Run the streaks of love,
I know, cause
I have a dream –
Where all Gods become faceless,
Where children paint their own rainbows.


I am not the one you know,
One to lie low in immigration desks
With a weak passport tugged in the inside pockets,
Nor am I the ‘Indian’ you love to shoot
In those black-white films you named Western,
Cause am neither white, nor black
I am not the one you have known,
I am never in your frame,

As generations grow up to
Persons we would never become,
You profit from our self-doubt,
Parables of mysticism, black-science, immunodeficiencies
A motive of your history, a desire of your reader,
Yet I am there,
Not one – but in crores and lakhs, not millions and billions –
Zeroes you will get tired to count, yet I am there,
As much as you keep me out of your frame,
As much as you try to disown knowing me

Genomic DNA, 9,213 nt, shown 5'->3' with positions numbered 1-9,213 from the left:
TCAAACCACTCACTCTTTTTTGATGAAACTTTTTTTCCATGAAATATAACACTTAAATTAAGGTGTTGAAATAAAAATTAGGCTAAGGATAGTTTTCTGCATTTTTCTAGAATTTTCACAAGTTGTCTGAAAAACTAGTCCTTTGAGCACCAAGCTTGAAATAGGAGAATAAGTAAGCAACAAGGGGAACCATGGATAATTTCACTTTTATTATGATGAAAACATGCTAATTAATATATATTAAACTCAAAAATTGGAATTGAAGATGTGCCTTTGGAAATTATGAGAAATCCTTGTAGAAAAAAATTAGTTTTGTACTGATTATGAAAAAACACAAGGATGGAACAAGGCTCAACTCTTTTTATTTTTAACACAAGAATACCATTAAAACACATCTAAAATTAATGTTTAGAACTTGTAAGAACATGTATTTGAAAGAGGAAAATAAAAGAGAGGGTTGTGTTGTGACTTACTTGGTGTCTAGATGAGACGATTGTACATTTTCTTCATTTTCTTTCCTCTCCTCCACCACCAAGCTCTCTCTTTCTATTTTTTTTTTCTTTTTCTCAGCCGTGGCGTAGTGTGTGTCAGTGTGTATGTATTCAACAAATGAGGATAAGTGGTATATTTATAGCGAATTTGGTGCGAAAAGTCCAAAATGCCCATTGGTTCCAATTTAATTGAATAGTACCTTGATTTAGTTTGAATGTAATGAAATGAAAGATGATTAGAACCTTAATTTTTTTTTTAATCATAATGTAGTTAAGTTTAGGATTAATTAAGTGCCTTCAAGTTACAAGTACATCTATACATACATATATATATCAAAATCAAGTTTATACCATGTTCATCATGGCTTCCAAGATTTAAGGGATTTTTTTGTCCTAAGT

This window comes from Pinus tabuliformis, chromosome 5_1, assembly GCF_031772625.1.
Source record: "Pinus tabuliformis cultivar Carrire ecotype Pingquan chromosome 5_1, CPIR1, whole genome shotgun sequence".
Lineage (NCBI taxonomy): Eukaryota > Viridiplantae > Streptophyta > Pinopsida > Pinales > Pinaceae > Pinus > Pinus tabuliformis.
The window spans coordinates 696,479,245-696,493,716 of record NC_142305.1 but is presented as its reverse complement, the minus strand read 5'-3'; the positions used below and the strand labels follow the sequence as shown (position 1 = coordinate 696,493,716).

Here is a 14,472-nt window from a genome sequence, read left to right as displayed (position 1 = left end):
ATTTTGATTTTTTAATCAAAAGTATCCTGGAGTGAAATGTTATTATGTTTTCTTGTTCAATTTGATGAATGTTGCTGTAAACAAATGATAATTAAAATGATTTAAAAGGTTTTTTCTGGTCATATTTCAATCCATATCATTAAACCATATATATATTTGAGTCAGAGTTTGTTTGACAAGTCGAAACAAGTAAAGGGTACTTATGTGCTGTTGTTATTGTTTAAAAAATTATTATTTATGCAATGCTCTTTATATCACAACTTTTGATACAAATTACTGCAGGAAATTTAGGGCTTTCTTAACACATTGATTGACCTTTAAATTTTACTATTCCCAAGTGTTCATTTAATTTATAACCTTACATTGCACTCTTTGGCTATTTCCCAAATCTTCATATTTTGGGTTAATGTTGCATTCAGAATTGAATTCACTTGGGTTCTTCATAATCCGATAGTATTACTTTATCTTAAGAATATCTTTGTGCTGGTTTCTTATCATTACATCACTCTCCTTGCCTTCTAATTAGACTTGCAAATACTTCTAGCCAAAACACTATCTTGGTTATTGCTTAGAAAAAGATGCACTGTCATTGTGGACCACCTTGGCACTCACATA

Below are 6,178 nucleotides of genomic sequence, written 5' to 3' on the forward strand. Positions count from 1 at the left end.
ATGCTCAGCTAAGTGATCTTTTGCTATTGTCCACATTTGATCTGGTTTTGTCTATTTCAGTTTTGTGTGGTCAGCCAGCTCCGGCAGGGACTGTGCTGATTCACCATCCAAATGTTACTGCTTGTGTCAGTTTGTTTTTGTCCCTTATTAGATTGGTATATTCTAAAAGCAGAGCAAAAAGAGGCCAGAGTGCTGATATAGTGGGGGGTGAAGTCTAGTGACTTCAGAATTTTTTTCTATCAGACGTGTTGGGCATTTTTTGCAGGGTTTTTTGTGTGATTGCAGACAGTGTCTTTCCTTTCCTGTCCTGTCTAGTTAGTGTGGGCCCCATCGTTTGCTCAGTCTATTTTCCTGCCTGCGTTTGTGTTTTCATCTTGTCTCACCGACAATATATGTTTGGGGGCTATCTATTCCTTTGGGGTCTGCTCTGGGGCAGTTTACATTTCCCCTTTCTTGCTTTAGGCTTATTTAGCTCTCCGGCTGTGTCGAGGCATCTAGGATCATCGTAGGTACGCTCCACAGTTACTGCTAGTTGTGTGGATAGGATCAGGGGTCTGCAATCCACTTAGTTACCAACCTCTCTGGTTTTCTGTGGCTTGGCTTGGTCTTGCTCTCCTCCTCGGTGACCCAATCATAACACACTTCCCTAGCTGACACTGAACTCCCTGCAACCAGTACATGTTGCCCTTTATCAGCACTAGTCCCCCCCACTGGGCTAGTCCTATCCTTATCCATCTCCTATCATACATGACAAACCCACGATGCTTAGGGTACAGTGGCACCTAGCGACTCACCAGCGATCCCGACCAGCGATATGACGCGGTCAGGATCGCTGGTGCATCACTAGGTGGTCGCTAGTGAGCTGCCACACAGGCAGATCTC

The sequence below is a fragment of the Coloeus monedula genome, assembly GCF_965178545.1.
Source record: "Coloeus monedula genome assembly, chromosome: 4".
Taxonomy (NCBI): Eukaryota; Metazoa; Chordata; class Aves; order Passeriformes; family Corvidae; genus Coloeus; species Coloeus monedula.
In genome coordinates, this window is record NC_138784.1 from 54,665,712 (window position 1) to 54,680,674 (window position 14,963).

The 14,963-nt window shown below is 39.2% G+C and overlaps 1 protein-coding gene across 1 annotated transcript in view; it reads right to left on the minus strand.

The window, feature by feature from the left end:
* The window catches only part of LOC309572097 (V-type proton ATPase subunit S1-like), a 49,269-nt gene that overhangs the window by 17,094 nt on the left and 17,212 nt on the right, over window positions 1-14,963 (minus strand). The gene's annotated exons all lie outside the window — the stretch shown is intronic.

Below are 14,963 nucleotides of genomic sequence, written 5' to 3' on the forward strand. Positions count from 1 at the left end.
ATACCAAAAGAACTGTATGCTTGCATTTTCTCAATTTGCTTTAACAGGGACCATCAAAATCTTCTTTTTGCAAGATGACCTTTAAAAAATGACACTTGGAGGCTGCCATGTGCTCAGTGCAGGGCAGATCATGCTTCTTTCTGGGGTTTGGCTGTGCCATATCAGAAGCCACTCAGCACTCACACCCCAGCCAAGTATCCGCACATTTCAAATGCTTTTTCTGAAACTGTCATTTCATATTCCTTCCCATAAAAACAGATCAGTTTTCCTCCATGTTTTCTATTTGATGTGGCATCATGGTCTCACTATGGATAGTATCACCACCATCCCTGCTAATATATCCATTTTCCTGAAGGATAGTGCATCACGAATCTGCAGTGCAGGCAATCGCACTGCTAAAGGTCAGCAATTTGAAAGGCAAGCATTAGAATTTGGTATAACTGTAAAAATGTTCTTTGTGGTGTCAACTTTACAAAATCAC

As much as you forget there is another world,
As much as you sleep in your black and white dreams.


Every time you invaded my home,
My territory, my soil, me
You pulled me up from my bed, shouted at me
‘Native’ –
So did I, every time you leave me, whisper to myself
Cause you are in the prison of your deeds,
Your ego, your pride, your greed,
You are the cage in hunt for birds,
Free like my untied hair,
‘freedom’ a word you never understood the meaning.

Every time you invaded my home
You made sure you leave me crooked,
Immobile, breathless –
With your veneer of wisdom, your façade of knowledge,
Your surety of supremacy,
Your disgust for local,

Every time you vilified me
You left my women with big bellies, hungry
Each time you mock me for my mixed colour when I am born,
You disown me, yes you do – as your part,
Each time you leave me, I whisper to myself
‘Captive’ as I hold the better half of you
In me.


It was your diseases, not technologies
That defeated us,
And when we started paying back you closed the door –
Do you call this modern?
Us – purified by ice in the north
Fire in the south,
We were, doomed by purity,
Depleted of blood,
And our virgin bodies fertile for your crops,
Your societies, your seeds